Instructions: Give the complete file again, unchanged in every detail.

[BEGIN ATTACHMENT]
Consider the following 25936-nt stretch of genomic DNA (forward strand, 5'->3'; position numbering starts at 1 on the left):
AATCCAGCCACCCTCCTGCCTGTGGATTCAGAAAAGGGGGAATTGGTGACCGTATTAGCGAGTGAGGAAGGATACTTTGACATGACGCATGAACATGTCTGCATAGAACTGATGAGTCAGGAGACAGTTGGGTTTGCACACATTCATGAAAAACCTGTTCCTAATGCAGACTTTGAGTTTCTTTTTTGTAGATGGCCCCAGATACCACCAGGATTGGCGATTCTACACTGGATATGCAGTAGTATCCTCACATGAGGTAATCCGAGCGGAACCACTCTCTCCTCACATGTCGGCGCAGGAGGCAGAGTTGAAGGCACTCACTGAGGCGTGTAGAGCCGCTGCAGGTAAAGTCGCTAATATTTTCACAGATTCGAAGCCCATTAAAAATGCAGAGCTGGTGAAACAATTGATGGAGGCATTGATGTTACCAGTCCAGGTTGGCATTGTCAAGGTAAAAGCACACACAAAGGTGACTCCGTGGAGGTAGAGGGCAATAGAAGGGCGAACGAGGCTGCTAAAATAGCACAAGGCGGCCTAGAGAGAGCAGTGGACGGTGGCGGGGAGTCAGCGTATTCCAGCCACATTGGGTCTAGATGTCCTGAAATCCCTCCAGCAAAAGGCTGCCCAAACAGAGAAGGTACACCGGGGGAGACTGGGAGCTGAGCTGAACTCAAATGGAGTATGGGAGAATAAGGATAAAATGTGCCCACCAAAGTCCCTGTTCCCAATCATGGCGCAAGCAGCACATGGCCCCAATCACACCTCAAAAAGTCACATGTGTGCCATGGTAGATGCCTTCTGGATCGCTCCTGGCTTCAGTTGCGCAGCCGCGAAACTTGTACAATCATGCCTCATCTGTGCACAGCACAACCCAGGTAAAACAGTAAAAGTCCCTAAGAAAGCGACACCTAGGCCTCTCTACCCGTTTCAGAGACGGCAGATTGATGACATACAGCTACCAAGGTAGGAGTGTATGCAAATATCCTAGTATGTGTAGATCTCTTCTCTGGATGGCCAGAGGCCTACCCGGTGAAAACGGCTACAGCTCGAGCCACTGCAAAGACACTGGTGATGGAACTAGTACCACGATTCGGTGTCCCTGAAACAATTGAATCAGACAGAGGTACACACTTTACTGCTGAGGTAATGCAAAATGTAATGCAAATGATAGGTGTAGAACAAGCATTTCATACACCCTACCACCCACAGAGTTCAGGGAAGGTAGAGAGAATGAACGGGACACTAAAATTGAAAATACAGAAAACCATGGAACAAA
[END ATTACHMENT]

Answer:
Consider the following 25936-nt stretch of genomic DNA (forward strand, 5'->3'; position numbering starts at 1 on the left):
AATCCAGCCACCCTCCTGCCTGTGGATTCAGAAAAGGGGGAATTGGTGACCGTATTAGCGAGTGAGGAAGGATACTTTGACATGACGCATGAACATGTCTGCATAGAACTGATGAGTCAGGAGACAGTTGGGTTTGCACACATTCATGAAAAACCTGTTCCTAATGCAGACTTTGAGTTTCTTTTTTGTAGATGGCCCCAGATACCACCAGGATTGGCGATTCTACACTGGATATGCAGTAGTATCCTCACATGAGGTAATCCGAGCGGAACCACTCTCTCCTCACATGTCGGCGCAGGAGGCAGAGTTGAAGGCACTCACTGAGGCGTGTAGAGCCGCTGCAGGTAAAGTCGCTAATATTTTCACAGATTCGAAGCCCATTAAAAATGCAGAGCTGGTGAAACAATTGATGGAGGCATTGATGTTACCAGTCCAGGTTGGCATTGTCAAGGTAAAAGCACACACAAAGGTGACTCCGTGGAGGTAGAGGGCAATAGAAGGGCGAACGAGGCTGCTAAAATAGCACAAGGCGGCCTAGAGAGAGCAGTGGACGGTGGCGGGGAGTCAGCGTATTCCAGCCACATTGGGTCTAGATGTCCTGAAATCCCTCCAGCAAAAGGCTGCCCAAACAGAGAAGGTACACCGGGGGAGACTGGGAGCTGAGCTGAACTCAAATGGAGTATGGGAGAATAAGGATAAAATGTGCCCACCAAAGTCCCTGTTCCCAATCATGGCGCAAGCAGCACATGGCCCCAATCACACCTCAAAAAGTCACATGTGTGCCATGGTAGATGCCTTCTGGATCGCTCCTGGCTTCAGTTGCGCAGCCGCGAAACTTGTACAATCATGCCTCATCTGTGCACAGCACAACCCAGGTAAAACAGTAAAAGTCCCTAAGAAAGCGACACCTAGGCCTCTCTACCCGTTTCAGAGACGGCAGATTGATGACATACAGCTACCAAGGTAGGAGTGTATGCAAATATCCTAGTATGTGTAGATCTCTTCTCTGGATGGCCAGAGGCCTACCCGGTGAAAACGGCTACAGCTCGAGCCACTGCAAAGACACTGGTGATGGAACTAGTACCACGATTCGGTGTCCCTGAAACAATTGAATCAGACAGAGGTACACACTTTACTGCTGAGGTAATGCAAAATGTAATGCAAATGATAGGTGTAGAACAAGCATTTCATACACCCTACCACCCACAGAGTTCAGGGAAGGTAGAGAGAATGAACGGGACACTAAAATTGAAAATACAGAAAACCATGGAACAAA